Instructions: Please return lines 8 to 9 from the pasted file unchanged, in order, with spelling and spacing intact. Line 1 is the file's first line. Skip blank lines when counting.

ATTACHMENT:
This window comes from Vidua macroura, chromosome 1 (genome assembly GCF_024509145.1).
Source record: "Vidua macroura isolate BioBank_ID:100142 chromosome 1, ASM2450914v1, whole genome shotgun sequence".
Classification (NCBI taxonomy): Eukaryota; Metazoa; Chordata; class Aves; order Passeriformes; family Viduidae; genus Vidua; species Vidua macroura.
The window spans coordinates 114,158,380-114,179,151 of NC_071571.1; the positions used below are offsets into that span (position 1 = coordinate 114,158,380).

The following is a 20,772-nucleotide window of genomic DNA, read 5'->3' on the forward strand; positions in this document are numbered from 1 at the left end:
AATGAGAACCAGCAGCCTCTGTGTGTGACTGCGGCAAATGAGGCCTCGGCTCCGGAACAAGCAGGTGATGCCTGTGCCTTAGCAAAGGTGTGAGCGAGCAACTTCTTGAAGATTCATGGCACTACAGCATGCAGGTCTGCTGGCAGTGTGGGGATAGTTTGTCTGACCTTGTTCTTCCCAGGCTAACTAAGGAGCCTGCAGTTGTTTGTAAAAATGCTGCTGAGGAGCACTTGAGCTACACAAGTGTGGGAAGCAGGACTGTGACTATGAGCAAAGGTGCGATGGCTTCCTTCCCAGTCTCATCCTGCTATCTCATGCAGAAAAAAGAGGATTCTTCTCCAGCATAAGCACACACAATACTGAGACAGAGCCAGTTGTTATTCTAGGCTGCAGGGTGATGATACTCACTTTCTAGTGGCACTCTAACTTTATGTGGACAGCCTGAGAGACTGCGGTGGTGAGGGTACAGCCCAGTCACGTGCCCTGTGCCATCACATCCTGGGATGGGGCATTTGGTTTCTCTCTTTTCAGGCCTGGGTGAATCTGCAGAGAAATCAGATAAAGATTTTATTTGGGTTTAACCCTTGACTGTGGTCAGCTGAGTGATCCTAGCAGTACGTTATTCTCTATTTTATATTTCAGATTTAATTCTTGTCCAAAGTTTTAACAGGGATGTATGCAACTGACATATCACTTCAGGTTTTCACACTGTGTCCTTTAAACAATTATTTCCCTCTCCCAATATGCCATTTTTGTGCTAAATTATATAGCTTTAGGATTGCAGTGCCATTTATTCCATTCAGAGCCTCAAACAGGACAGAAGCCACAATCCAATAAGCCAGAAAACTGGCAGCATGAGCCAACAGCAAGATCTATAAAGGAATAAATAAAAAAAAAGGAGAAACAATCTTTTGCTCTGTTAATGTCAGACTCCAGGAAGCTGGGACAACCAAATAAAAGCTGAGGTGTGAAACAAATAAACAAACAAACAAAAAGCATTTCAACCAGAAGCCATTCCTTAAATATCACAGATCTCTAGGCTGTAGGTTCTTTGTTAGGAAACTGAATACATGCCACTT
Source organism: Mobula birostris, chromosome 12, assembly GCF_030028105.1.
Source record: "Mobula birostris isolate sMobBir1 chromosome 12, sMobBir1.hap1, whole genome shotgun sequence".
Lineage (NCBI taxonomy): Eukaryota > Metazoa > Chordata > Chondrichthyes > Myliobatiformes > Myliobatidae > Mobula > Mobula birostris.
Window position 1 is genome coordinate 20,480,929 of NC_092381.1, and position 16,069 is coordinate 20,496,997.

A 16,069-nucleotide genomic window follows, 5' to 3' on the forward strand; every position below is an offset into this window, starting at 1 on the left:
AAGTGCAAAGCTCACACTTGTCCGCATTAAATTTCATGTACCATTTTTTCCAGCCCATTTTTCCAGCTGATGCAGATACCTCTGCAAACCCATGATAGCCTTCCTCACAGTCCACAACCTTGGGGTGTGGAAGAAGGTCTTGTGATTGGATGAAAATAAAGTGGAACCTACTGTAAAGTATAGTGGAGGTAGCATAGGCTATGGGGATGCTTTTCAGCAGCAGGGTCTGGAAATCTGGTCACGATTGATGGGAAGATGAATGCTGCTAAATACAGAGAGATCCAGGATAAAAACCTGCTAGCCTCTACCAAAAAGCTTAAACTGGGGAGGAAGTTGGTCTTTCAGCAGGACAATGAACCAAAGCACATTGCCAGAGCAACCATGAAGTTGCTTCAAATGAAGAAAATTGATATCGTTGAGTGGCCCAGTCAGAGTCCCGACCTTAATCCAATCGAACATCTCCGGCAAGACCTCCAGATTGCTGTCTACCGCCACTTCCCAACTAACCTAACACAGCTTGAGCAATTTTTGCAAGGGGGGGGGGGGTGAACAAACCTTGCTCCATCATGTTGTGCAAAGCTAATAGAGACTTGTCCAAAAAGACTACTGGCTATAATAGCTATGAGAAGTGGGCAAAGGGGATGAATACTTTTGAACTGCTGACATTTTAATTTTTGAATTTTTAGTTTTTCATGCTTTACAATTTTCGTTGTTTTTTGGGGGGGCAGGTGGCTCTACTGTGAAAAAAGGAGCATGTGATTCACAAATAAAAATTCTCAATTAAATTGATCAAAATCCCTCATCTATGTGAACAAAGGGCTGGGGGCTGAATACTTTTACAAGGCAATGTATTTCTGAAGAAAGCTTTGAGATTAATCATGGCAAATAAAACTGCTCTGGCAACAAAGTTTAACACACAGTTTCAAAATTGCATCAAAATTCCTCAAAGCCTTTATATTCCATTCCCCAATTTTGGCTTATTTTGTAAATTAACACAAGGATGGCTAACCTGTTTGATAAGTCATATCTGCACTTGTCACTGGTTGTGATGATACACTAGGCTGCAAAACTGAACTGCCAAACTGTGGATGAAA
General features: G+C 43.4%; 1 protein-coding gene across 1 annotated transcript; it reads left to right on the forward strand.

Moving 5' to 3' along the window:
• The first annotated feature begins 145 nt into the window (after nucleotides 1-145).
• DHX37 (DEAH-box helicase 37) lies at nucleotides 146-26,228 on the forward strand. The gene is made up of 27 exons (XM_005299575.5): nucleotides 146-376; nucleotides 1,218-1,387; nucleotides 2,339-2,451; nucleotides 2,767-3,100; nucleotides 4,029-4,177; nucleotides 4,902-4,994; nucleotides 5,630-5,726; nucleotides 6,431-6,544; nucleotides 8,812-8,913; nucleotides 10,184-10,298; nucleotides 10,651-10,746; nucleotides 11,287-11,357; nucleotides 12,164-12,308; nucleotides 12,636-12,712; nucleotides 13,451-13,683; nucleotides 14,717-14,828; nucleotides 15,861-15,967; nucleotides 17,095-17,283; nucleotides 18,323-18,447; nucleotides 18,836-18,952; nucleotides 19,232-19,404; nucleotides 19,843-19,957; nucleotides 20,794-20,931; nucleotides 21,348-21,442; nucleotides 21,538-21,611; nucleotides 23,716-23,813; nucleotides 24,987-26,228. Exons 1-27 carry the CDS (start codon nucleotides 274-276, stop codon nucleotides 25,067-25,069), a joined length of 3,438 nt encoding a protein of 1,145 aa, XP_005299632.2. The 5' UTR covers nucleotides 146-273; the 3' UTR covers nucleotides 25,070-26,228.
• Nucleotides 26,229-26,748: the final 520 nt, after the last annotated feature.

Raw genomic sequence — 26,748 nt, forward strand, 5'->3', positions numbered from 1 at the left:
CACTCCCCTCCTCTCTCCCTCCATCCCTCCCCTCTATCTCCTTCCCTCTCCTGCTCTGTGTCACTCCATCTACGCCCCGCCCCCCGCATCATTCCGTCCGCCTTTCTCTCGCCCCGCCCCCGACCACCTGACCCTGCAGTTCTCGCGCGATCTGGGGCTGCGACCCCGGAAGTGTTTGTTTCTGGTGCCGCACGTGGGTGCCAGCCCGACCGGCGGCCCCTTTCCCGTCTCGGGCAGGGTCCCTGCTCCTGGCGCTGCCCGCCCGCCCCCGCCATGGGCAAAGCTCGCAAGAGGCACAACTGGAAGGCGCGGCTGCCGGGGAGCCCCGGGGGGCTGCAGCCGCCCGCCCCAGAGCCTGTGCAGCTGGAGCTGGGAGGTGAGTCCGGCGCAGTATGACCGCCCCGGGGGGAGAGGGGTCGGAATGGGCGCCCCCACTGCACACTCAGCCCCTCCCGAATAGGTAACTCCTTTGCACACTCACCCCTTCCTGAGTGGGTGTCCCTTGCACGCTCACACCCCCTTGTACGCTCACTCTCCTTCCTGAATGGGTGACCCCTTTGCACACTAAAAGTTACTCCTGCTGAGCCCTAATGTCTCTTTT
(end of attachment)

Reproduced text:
Source record: "Mobula birostris isolate sMobBir1 chromosome 12, sMobBir1.hap1, whole genome shotgun sequence".
Lineage (NCBI taxonomy): Eukaryota > Metazoa > Chordata > Chondrichthyes > Myliobatiformes > Myliobatidae > Mobula > Mobula birostris.